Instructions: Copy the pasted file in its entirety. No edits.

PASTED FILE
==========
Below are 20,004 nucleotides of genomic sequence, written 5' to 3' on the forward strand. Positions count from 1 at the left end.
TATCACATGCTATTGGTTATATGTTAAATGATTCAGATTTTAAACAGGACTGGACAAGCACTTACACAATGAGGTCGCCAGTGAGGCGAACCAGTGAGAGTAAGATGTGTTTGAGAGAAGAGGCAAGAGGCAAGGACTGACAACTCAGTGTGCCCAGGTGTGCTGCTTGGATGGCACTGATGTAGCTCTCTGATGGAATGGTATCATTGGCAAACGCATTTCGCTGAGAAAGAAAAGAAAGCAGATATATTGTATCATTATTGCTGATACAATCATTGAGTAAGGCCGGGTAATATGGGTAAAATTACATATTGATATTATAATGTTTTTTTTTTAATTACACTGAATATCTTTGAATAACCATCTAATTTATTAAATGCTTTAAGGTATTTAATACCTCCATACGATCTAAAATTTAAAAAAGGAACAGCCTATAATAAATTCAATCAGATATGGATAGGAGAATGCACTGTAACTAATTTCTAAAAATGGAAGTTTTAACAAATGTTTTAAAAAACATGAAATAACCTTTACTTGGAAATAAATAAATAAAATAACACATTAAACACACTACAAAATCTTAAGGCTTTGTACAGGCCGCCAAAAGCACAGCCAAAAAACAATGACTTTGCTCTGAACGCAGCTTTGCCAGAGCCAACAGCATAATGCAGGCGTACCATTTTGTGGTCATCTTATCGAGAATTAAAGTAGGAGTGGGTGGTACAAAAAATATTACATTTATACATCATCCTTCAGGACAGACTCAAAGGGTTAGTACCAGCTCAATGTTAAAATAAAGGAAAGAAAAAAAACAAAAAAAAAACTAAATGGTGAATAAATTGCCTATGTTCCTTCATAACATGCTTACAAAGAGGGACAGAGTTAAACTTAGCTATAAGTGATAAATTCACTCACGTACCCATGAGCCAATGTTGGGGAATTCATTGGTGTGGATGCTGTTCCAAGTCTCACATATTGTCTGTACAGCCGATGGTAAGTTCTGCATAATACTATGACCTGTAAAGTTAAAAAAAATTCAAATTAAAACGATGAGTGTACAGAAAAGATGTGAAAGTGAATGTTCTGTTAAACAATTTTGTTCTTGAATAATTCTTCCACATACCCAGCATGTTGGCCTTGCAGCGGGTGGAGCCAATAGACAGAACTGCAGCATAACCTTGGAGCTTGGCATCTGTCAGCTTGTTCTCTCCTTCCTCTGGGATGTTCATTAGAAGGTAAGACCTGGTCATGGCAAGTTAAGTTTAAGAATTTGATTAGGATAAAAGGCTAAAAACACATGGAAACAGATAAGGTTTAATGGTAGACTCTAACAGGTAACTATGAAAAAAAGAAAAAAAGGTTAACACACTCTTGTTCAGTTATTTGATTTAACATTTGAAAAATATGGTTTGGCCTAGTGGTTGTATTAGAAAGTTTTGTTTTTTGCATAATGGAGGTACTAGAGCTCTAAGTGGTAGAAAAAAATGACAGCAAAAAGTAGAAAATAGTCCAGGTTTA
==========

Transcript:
Below are 20,004 nucleotides of genomic sequence, written 5' to 3' on the forward strand. Positions count from 1 at the left end.
TATCACATGCTATTGGTTATATGTTAAATGATTCAGATTTTAAACAGGACTGGACAAGCACTTACACAATGAGGTCGCCAGTGAGGCGAACCAGTGAGAGTAAGATGTGTTTGAGAGAAGAGGCAAGAGGCAAGGACTGACAACTCAGTGTGCCCAGGTGTGCTGCTTGGATGGCACTGATGTAGCTCTCTGATGGAATGGTATCATTGGCAAACGCATTTCGCTGAGAAAGAAAAGAAAGCAGATATATTGTATCATTATTGCTGATACAATCATTGAGTAAGGCCGGGTAATATGGGTAAAATTACATATTGATATTATAATGTTTTTTTTTTAATTACACTGAATATCTTTGAATAACCATCTAATTTATTAAATGCTTTAAGGTATTTAATACCTCCATACGATCTAAAATTTAAAAAAGGAACAGCCTATAATAAATTCAATCAGATATGGATAGGAGAATGCACTGTAACTAATTTCTAAAAATGGAAGTTTTAACAAATGTTTTAAAAAACATGAAATAACCTTTACTTGGAAATAAATAAATAAAATAACACATTAAACACACTACAAAATCTTAAGGCTTTGTACAGGCCGCCAAAAGCACAGCCAAAAAACAATGACTTTGCTCTGAACGCAGCTTTGCCAGAGCCAACAGCATAATGCAGGCGTACCATTTTGTGGTCATCTTATCGAGAATTAAAGTAGGAGTGGGTGGTACAAAAAATATTACATTTATACATCATCCTTCAGGACAGACTCAAAGGGTTAGTACCAGCTCAATGTTAAAATAAAGGAAAGAAAAAAAACAAAAAAAAAACTAAATGGTGAATAAATTGCCTATGTTCCTTCATAACATGCTTACAAAGAGGGACAGAGTTAAACTTAGCTATAAGTGATAAATTCACTCACGTACCCATGAGCCAATGTTGGGGAATTCATTGGTGTGGATGCTGTTCCAAGTCTCACATATTGTCTGTACAGCCGATGGTAAGTTCTGCATAATACTATGACCTGTAAAGTTAAAAAAAATTCAAATTAAAACGATGAGTGTACAGAAAAGATGTGAAAGTGAATGTTCTGTTAAACAATTTTGTTCTTGAATAATTCTTCCACATACCCAGCATGTTGGCCTTGCAGCGGGTGGAGCCAATAGACAGAACTGCAGCATAACCTTGGAGCTTGGCATCTGTCAGCTTGTTCTCTCCTTCCTCTGGGATGTTCATTAGAAGGTAAGACCTGGTCATGGCAAGTTAAGTTTAAGAATTTGATTAGGATAAAAGGCTAAAAACACATGGAAACAGATAAGGTTTAATGGTAGACTCTAACAGGTAACTATGAAAAAAAGAAAAAAAGGTTAACACACTCTTGTTCAGTTATTTGATTTAACATTTGAAAAATATGGTTTGGCCTAGTGGTTGTATTAGAAAGTTTTGTTTTTTGCATAATGGAGGTACTAGAGCTCTAAGTGGTAGAAAAAAATGACAGCAAAAAGTAGAAAATAGTCCAGGTTTA